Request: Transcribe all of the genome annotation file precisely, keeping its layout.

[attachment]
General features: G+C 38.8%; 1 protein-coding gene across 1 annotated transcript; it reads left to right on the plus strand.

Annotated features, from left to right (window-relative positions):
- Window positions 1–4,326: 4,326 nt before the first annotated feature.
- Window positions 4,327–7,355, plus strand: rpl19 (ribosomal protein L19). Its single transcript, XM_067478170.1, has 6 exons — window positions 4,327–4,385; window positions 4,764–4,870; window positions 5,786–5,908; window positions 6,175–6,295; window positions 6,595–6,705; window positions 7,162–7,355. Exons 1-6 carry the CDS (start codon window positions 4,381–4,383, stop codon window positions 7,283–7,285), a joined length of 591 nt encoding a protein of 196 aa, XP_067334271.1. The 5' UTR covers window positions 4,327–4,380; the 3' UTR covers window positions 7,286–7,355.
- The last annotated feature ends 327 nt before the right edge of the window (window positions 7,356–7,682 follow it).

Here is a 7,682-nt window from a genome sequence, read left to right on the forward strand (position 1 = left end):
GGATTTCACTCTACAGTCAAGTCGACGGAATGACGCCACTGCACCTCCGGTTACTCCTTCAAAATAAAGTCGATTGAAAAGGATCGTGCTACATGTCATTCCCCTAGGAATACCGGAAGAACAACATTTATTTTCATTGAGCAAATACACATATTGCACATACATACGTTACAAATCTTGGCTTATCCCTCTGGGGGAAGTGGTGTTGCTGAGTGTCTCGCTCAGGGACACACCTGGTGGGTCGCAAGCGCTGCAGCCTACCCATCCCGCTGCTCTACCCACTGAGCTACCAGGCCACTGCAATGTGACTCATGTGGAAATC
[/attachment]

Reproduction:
General features: G+C 38.8%; 1 protein-coding gene across 1 annotated transcript; it reads left to right on the plus strand.

Annotated features, from left to right (window-relative positions):
- Window positions 1–4,326: 4,326 nt before the first annotated feature.
- Window positions 4,327–7,355, plus strand: rpl19 (ribosomal protein L19). Its single transcript, XM_067478170.1, has 6 exons — window positions 4,327–4,385; window positions 4,764–4,870; window positions 5,786–5,908; window positions 6,175–6,295; window positions 6,595–6,705; window positions 7,162–7,355. Exons 1-6 carry the CDS (start codon window positions 4,381–4,383, stop codon window positions 7,283–7,285), a joined length of 591 nt encoding a protein of 196 aa, XP_067334271.1. The 5' UTR covers window positions 4,327–4,380; the 3' UTR covers window positions 7,286–7,355.
- The last annotated feature ends 327 nt before the right edge of the window (window positions 7,356–7,682 follow it).

Here is a 7,682-nt window from a genome sequence, read left to right on the forward strand (position 1 = left end):
GGATTTCACTCTACAGTCAAGTCGACGGAATGACGCCACTGCACCTCCGGTTACTCCTTCAAAATAAAGTCGATTGAAAAGGATCGTGCTACATGTCATTCCCCTAGGAATACCGGAAGAACAACATTTATTTTCATTGAGCAAATACACATATTGCACATACATACGTTACAAATCTTGGCTTATCCCTCTGGGGGAAGTGGTGTTGCTGAGTGTCTCGCTCAGGGACACACCTGGTGGGTCGCAAGCGCTGCAGCCTACCCATCCCGCTGCTCTACCCACTGAGCTACCAGGCCACTGCAATGTGACTCATGTGGAAATC